On Thursday, Scott Kirby, CEO of United Airlines (NASDAQ:UAL), said that his company and the mechanics union had tentatively agreed upon a deal.
“I’m thrilled to report that, even before the deal was amendable, we and our technicians have tentatively agreed upon a settlement. On LinkedIn, he said, “That’s how you do it!! “Our technicians did a great job through the pandemic even with the unusual additional hurdle of our Pratt & Whitney powered 777s to deal with right in the middle of the recovery — arguably their biggest workload in history,” said one technician.
The agreement was made public just a few days after the airline company announced a big deal with Boeing to buy planes. To finish the fleet overhaul, which will take a lot of work, thousands of new mechanics will need to be hired in the coming year. These are the people who work hard to keep you safe and make sure your flights depart on time for our United Airlines customers.
United Airlines Stock Outlook
United Airlines’ (NASDAQ:UAL) stock fell another 4% on Thursday, adding to the 10% drops since the announcement on Tuesday.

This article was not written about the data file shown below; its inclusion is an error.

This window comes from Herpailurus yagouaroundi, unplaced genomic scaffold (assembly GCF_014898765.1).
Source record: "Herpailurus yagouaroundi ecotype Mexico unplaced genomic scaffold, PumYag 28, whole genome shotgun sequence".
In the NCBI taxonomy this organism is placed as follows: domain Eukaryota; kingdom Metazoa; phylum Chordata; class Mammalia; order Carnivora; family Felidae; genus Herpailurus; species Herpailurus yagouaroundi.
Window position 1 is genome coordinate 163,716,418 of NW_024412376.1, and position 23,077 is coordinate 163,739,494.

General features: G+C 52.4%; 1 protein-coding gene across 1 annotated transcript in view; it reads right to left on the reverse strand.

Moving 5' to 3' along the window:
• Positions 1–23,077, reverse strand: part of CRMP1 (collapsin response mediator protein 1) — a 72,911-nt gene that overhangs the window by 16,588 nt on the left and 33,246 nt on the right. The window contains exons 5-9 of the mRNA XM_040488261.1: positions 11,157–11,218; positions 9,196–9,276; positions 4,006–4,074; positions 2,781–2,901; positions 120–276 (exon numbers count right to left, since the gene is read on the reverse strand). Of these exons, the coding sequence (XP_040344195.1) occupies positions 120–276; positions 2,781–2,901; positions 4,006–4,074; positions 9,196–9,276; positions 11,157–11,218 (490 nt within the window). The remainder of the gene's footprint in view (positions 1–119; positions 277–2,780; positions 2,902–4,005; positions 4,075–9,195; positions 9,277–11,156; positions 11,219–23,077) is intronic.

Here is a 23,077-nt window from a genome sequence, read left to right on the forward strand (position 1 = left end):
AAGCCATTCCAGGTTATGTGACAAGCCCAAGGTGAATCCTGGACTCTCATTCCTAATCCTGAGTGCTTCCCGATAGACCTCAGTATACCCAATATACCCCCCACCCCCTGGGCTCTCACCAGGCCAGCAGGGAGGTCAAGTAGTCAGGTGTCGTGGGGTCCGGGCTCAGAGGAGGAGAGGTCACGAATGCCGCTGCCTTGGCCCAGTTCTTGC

Zacks says that United Airlines’ passenger revenue for the third quarter of 2022 was up by a lot (by nearly 75%) compared to the same time last year. The company anticipates that the adjusted operating margin will surpass the 2019 levels (pre-coronavirus) for the first time in the December quarter, hovering around 10%. Due to high demand, UAL’s management thinks that total revenue per available seat mile (TRASM) will go up by between 24% and 25% in the December quarter compared to what actually happened in the fourth quarter of 2019.
Also, its focus on cargo operations is making it earn more money from cargo, which helps to partially make up for the drop in passenger income from 2019 levels. In the first nine months of 2022, the carrier made 5% more money from cargo than it did the year before.
UAL Stock Forecast: Why United Airlines Might Become A Huge Financial Success In 2023
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